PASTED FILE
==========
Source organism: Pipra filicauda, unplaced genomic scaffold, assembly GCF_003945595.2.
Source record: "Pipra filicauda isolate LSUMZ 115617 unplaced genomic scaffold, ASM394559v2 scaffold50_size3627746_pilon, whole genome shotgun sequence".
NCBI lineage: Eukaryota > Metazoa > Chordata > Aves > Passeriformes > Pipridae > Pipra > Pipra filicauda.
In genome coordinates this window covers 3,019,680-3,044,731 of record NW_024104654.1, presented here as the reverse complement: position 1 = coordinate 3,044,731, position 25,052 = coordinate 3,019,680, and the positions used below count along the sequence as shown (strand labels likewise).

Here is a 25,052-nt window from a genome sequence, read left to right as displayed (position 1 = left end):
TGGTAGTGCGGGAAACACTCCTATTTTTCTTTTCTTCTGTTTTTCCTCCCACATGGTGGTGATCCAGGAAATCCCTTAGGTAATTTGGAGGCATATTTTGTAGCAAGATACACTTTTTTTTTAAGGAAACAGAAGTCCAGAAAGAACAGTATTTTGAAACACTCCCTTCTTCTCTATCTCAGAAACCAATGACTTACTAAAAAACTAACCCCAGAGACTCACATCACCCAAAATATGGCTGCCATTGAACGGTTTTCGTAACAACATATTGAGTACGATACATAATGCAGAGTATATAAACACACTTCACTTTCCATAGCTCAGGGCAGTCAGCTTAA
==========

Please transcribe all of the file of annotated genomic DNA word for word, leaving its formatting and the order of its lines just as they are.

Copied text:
Source organism: Pipra filicauda, unplaced genomic scaffold, assembly GCF_003945595.2.
Source record: "Pipra filicauda isolate LSUMZ 115617 unplaced genomic scaffold, ASM394559v2 scaffold50_size3627746_pilon, whole genome shotgun sequence".
NCBI lineage: Eukaryota > Metazoa > Chordata > Aves > Passeriformes > Pipridae > Pipra > Pipra filicauda.
In genome coordinates this window covers 3,019,680-3,044,731 of record NW_024104654.1, presented here as the reverse complement: position 1 = coordinate 3,044,731, position 25,052 = coordinate 3,019,680, and the positions used below count along the sequence as shown (strand labels likewise).

Here is a 25,052-nt window from a genome sequence, read left to right as displayed (position 1 = left end):
TGGTAGTGCGGGAAACACTCCTATTTTTCTTTTCTTCTGTTTTTCCTCCCACATGGTGGTGATCCAGGAAATCCCTTAGGTAATTTGGAGGCATATTTTGTAGCAAGATACACTTTTTTTTTAAGGAAACAGAAGTCCAGAAAGAACAGTATTTTGAAACACTCCCTTCTTCTCTATCTCAGAAACCAATGACTTACTAAAAAACTAACCCCAGAGACTCACATCACCCAAAATATGGCTGCCATTGAACGGTTTTCGTAACAACATATTGAGTACGATACATAATGCAGAGTATATAAACACACTTCACTTTCCATAGCTCAGGGCAGTCAGCTTAA